Amongst (Indian) women, it seems impossible to find a Scold: if they are provoked, or affronted, by their Husbands, or some other, they resent the Indignity offered them in silent tears, or by refusing their Meat. Would some of our European Daughters of Thunder set these Indians for a pattern, there might be more quiet Families found amongst them, occasioned by that unruly Member, the Tongue.
Lawson did not limit his praise to the fairer sex, however, and although he referred to the native people as savages, he often remarked they were less savage in some ways than their Old World counterparts. His praise of the native peoples is all the more ironic in that his death was at the hands of the Tuscarora, whom he acknowledged with sympathy and respect in his book.
|Tuscarora Warrior, artist unknown|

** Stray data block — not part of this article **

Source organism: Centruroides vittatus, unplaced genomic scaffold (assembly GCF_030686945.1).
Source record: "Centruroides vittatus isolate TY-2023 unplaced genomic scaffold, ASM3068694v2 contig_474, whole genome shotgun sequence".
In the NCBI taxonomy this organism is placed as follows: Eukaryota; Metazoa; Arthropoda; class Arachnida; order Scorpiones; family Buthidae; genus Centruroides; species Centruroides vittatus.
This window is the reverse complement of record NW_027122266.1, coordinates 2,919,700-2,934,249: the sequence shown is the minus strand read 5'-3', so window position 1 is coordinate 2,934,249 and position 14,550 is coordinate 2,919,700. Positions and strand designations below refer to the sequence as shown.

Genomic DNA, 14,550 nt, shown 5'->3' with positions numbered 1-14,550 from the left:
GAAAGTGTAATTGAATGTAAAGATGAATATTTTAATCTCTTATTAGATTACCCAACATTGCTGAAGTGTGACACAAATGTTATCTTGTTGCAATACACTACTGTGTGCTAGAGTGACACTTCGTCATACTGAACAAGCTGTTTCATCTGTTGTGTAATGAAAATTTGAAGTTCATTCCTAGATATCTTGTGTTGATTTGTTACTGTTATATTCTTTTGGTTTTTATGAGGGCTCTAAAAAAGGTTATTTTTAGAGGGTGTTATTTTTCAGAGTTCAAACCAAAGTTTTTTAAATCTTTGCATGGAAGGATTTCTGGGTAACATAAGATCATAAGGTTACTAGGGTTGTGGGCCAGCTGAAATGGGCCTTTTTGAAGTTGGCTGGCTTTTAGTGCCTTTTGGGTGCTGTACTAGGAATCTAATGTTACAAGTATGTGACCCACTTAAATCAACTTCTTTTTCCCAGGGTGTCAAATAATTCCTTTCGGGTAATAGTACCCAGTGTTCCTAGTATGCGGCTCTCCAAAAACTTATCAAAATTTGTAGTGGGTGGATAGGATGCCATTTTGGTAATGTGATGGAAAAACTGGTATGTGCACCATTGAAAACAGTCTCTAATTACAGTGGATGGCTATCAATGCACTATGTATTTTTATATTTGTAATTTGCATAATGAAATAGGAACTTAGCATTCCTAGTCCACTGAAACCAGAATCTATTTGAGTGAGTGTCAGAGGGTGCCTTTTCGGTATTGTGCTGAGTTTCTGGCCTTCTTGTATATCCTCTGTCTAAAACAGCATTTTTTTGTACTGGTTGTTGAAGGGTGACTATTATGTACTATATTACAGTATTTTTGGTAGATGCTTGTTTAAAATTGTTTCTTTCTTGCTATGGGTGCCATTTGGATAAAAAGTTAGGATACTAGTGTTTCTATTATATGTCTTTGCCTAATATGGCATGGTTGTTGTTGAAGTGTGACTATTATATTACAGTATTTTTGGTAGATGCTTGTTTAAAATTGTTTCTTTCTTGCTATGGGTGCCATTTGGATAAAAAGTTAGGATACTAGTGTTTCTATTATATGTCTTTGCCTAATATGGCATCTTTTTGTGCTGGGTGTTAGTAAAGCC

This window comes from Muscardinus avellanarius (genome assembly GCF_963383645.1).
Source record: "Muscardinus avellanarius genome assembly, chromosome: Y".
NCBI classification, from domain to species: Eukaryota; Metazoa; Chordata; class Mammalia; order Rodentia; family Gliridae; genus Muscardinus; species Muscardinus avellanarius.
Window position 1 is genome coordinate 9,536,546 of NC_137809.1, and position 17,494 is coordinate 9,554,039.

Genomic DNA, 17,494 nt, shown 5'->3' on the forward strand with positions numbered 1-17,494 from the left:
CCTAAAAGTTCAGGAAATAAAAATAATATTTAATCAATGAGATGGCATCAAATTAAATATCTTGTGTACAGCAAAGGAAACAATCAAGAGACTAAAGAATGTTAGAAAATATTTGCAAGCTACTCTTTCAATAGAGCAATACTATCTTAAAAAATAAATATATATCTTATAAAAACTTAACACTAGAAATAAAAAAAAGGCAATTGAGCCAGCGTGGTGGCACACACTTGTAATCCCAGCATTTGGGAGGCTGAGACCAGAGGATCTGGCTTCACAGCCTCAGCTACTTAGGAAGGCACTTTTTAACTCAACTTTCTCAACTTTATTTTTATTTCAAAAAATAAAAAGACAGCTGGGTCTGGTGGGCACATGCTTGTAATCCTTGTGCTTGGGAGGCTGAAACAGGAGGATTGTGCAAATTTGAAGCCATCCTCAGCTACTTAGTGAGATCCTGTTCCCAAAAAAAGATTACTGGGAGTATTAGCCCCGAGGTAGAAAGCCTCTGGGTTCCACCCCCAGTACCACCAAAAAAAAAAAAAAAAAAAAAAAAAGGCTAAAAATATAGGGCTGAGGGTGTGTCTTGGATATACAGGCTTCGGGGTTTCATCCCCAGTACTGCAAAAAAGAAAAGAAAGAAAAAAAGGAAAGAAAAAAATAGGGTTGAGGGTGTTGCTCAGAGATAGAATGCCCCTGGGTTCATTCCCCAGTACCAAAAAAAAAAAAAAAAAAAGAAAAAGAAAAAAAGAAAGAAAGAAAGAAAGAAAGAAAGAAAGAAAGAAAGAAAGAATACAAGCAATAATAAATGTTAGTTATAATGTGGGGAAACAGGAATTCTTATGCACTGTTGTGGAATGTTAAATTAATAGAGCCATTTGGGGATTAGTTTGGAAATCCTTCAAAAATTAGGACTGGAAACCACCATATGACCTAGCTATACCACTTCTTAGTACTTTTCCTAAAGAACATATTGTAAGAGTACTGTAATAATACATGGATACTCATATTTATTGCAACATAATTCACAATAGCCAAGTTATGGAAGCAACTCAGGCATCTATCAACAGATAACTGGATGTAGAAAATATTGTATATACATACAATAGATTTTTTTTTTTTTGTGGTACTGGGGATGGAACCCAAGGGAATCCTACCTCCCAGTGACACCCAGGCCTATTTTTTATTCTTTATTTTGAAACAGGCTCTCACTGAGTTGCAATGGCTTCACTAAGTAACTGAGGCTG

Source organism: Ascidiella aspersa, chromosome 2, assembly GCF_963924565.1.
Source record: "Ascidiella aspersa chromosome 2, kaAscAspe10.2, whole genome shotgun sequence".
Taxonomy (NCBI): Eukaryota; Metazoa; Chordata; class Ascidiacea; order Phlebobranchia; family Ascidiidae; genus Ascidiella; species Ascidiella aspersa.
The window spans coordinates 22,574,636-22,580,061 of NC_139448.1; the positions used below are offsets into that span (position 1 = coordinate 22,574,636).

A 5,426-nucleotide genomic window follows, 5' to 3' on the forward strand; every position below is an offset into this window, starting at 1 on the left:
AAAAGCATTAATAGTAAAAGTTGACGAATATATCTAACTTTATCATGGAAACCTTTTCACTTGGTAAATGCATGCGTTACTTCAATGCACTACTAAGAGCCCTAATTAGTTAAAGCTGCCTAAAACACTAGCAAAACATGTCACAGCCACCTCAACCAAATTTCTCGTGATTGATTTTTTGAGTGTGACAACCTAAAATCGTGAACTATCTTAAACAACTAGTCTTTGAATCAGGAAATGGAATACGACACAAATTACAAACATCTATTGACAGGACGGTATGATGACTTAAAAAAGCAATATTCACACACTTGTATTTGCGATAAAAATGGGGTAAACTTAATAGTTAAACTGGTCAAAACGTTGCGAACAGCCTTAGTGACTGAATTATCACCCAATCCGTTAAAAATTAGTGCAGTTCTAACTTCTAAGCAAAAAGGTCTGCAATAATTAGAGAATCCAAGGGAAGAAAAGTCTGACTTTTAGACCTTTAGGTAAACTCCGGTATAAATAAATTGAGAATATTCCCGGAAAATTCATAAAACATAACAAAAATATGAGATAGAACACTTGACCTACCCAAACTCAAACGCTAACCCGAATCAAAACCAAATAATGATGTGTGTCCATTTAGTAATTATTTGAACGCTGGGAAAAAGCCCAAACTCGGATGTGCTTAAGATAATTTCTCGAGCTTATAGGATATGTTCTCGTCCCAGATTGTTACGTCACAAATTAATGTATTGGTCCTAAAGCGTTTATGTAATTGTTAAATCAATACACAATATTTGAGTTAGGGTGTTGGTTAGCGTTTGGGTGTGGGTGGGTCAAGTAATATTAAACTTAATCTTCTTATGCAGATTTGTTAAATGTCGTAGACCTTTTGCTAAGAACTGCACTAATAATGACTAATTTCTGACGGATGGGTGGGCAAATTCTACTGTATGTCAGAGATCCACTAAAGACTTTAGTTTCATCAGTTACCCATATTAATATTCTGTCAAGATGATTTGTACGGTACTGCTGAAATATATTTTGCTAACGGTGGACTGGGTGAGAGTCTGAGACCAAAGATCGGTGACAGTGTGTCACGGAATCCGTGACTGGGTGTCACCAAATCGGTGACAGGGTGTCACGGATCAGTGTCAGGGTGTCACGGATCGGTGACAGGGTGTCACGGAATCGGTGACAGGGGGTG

in 1711, on the verge of war against the colonists, some of the Tuscarora looked upon Lawson as an agent representing people who were the source of terrible injustice and mistreatment of the natives. Not only had Indian lands been confiscated but many Indian women and children had been taken as slaves. Lawson, for all his close interaction with the Indians, appeared unaware of their belief that he was actually working against them. In mid-September, during a time simmering with hostility, John Lawson placed himself in the heart of Indian country as he took an expedition trip along the Neuse River to find a quicker route through North Carolina to the Virginia border. He was captured by Tuscarora warriors and subsequently killed. Baron Christoph Von Graffenried and his slave who accompanied Lawson on that fateful trip were eventually released by their captors and the baron's own illustration of the event is included in today's post. For those with a weak stomach or prone to nightmares, I seriously suggest you stop reading the remainder of this post. I am not being humorous and I certainly want the Reader to understand the grave and graphic nature of the description passed down to us from centuries past. Although it may have been embellished for reasons of propaganda, the methods described match those Lawson, himself, recorded during his time among the Tuscarora. So, here goes: